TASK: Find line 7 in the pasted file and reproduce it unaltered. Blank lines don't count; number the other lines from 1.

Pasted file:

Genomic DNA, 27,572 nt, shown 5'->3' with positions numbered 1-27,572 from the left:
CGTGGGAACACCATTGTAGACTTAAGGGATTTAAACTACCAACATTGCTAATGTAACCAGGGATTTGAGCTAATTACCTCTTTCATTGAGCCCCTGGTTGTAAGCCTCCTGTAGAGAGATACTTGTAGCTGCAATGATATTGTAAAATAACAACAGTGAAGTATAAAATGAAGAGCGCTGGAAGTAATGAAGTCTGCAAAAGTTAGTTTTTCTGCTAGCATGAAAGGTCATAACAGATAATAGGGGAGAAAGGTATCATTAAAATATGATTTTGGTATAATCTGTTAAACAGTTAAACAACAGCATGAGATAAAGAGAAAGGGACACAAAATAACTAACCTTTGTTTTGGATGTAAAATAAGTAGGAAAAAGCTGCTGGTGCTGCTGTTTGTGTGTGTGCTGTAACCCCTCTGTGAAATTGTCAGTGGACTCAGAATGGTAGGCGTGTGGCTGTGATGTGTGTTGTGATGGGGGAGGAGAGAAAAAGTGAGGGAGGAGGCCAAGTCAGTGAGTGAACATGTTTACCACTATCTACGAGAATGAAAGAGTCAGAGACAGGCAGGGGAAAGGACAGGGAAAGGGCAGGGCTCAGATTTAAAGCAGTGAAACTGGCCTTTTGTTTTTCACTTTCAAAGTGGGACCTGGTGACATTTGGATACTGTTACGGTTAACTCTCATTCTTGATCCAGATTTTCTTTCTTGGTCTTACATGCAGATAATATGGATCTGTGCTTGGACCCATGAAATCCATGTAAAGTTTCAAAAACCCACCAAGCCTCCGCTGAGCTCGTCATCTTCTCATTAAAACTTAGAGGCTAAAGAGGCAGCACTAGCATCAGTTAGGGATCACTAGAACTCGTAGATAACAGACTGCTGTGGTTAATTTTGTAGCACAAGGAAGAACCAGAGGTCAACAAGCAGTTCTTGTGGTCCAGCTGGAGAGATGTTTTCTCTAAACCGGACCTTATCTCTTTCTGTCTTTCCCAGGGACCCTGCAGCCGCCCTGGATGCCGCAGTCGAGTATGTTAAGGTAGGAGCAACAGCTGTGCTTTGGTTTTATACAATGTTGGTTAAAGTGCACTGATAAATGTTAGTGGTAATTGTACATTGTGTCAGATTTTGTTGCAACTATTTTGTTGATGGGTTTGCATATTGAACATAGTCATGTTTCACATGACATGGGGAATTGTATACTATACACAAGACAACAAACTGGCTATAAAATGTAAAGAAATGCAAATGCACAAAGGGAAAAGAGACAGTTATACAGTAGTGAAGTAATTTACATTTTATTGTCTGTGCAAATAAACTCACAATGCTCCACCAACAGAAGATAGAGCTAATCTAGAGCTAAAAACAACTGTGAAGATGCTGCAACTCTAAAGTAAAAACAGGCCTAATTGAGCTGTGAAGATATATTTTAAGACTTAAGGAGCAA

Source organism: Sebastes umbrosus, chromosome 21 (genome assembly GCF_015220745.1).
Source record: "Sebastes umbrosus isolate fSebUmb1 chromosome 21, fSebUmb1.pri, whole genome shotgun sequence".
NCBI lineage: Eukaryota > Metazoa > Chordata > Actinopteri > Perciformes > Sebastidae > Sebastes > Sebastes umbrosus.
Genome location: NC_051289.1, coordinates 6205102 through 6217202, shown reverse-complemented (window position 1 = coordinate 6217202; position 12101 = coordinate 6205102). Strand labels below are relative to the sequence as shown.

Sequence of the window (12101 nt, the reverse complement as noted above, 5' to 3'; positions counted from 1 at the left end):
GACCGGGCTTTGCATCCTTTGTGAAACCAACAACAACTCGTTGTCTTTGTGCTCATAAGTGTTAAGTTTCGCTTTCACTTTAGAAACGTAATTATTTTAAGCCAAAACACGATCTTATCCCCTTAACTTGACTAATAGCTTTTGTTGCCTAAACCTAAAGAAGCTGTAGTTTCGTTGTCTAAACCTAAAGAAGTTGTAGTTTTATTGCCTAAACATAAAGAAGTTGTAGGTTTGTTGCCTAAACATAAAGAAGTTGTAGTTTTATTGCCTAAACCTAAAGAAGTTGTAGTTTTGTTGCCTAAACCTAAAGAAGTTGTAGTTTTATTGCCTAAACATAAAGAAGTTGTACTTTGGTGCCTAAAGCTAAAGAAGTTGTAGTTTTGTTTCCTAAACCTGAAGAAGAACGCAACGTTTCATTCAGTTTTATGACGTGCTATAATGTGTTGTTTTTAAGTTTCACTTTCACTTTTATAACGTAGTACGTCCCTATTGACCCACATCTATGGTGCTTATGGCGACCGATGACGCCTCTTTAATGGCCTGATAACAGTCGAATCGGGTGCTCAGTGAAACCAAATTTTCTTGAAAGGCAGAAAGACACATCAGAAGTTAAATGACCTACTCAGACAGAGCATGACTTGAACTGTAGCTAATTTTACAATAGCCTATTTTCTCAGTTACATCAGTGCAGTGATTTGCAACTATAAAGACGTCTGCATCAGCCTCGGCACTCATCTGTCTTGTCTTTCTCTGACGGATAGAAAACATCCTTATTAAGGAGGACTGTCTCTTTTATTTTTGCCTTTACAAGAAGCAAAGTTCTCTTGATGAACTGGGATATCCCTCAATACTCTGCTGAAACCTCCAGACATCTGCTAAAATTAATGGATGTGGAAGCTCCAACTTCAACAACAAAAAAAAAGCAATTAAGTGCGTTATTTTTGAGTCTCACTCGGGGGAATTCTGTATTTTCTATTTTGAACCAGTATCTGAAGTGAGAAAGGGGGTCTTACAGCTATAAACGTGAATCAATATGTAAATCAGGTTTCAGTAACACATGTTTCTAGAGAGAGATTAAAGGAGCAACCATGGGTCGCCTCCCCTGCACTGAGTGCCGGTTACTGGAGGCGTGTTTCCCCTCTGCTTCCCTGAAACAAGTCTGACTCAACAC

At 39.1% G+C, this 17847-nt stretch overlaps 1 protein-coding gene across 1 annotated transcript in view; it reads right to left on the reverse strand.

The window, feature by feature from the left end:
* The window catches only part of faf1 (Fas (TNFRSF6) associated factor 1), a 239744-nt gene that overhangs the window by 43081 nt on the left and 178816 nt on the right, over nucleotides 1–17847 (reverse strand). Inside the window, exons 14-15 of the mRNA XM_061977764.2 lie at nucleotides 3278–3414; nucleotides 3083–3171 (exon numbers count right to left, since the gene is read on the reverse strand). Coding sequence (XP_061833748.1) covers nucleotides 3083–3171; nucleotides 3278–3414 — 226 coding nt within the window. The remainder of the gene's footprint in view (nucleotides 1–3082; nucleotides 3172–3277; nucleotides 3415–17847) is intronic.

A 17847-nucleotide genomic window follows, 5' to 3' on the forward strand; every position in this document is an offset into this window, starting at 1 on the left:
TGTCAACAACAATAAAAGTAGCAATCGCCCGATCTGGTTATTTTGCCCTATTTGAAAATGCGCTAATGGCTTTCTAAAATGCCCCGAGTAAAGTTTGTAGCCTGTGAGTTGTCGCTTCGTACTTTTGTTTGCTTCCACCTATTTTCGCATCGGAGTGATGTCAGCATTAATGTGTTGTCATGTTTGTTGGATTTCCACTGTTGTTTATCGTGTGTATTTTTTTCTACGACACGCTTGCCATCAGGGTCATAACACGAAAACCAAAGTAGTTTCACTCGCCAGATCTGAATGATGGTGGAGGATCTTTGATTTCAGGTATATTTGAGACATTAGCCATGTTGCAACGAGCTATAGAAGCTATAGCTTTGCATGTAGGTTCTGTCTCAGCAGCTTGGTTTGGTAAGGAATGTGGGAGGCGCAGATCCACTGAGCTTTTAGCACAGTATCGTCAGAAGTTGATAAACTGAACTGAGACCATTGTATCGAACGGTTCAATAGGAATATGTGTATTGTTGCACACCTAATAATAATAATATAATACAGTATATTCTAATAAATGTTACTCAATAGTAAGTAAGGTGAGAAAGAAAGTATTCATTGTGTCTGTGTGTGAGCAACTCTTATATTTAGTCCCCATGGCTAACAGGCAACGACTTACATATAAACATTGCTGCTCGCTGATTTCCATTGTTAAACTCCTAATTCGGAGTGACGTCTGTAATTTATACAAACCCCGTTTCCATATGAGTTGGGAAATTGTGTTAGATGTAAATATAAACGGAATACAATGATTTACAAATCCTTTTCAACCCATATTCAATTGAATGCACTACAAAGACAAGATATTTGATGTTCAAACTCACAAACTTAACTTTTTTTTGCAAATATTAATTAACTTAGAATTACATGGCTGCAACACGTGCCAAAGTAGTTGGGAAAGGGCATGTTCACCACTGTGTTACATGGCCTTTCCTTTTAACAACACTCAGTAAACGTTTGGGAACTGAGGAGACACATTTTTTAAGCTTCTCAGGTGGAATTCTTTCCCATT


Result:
Sequence of the window (12101 nt, the reverse complement as noted above, 5' to 3'; positions counted from 1 at the left end):